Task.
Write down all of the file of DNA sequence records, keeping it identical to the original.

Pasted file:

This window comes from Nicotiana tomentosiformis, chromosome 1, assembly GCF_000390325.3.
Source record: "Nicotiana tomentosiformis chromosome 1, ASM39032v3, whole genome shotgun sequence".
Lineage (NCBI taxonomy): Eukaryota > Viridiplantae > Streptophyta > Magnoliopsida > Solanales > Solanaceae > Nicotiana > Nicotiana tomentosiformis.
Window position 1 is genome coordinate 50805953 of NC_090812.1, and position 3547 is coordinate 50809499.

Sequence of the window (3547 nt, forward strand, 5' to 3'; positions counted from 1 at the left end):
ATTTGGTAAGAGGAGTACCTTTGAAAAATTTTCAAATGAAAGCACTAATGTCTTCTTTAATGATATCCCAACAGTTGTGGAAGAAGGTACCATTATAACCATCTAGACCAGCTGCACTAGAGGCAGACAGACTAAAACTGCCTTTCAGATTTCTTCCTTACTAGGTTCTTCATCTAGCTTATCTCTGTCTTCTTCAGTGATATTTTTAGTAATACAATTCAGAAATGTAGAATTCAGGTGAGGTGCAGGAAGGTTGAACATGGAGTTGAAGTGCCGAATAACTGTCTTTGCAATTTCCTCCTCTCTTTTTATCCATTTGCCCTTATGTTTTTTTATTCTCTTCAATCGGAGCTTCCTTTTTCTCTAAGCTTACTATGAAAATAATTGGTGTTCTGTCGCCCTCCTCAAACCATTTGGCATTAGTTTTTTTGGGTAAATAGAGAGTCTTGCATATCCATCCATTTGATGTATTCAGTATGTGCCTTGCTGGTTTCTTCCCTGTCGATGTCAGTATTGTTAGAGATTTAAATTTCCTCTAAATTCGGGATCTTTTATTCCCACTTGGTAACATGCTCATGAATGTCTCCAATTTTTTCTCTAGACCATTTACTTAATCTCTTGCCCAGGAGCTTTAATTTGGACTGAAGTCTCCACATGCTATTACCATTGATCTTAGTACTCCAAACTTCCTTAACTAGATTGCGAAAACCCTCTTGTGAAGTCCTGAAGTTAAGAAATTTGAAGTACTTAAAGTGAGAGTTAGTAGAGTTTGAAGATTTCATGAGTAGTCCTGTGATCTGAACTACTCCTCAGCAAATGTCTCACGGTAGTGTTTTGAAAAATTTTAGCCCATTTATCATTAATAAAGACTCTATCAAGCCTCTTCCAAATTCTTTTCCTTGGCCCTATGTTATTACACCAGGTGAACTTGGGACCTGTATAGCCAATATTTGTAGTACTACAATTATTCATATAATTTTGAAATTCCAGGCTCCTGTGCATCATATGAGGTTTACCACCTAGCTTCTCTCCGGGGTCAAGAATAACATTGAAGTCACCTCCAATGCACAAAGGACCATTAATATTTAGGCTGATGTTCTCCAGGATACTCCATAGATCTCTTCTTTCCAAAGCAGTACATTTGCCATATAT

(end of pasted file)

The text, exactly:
This window comes from Nicotiana tomentosiformis, chromosome 1, assembly GCF_000390325.3.
Source record: "Nicotiana tomentosiformis chromosome 1, ASM39032v3, whole genome shotgun sequence".
Lineage (NCBI taxonomy): Eukaryota > Viridiplantae > Streptophyta > Magnoliopsida > Solanales > Solanaceae > Nicotiana > Nicotiana tomentosiformis.
Window position 1 is genome coordinate 50805953 of NC_090812.1, and position 3547 is coordinate 50809499.

Sequence of the window (3547 nt, forward strand, 5' to 3'; positions counted from 1 at the left end):
ATTTGGTAAGAGGAGTACCTTTGAAAAATTTTCAAATGAAAGCACTAATGTCTTCTTTAATGATATCCCAACAGTTGTGGAAGAAGGTACCATTATAACCATCTAGACCAGCTGCACTAGAGGCAGACAGACTAAAACTGCCTTTCAGATTTCTTCCTTACTAGGTTCTTCATCTAGCTTATCTCTGTCTTCTTCAGTGATATTTTTAGTAATACAATTCAGAAATGTAGAATTCAGGTGAGGTGCAGGAAGGTTGAACATGGAGTTGAAGTGCCGAATAACTGTCTTTGCAATTTCCTCCTCTCTTTTTATCCATTTGCCCTTATGTTTTTTTATTCTCTTCAATCGGAGCTTCCTTTTTCTCTAAGCTTACTATGAAAATAATTGGTGTTCTGTCGCCCTCCTCAAACCATTTGGCATTAGTTTTTTTGGGTAAATAGAGAGTCTTGCATATCCATCCATTTGATGTATTCAGTATGTGCCTTGCTGGTTTCTTCCCTGTCGATGTCAGTATTGTTAGAGATTTAAATTTCCTCTAAATTCGGGATCTTTTATTCCCACTTGGTAACATGCTCATGAATGTCTCCAATTTTTTCTCTAGACCATTTACTTAATCTCTTGCCCAGGAGCTTTAATTTGGACTGAAGTCTCCACATGCTATTACCATTGATCTTAGTACTCCAAACTTCCTTAACTAGATTGCGAAAACCCTCTTGTGAAGTCCTGAAGTTAAGAAATTTGAAGTACTTAAAGTGAGAGTTAGTAGAGTTTGAAGATTTCATGAGTAGTCCTGTGATCTGAACTACTCCTCAGCAAATGTCTCACGGTAGTGTTTTGAAAAATTTTAGCCCATTTATCATTAATAAAGACTCTATCAAGCCTCTTCCAAATTCTTTTCCTTGGCCCTATGTTATTACACCAGGTGAACTTGGGACCTGTATAGCCAATATTTGTAGTACTACAATTATTCATATAATTTTGAAATTCCAGGCTCCTGTGCATCATATGAGGTTTACCACCTAGCTTCTCTCCGGGGTCAAGAATAACATTGAAGTCACCTCCAATGCACAAAGGACCATTAATATTTAGGCTGATGTTCTCCAGGATACTCCATAGATCTCTTCTTTCCAAAGCAGTACATTTGCCATATAT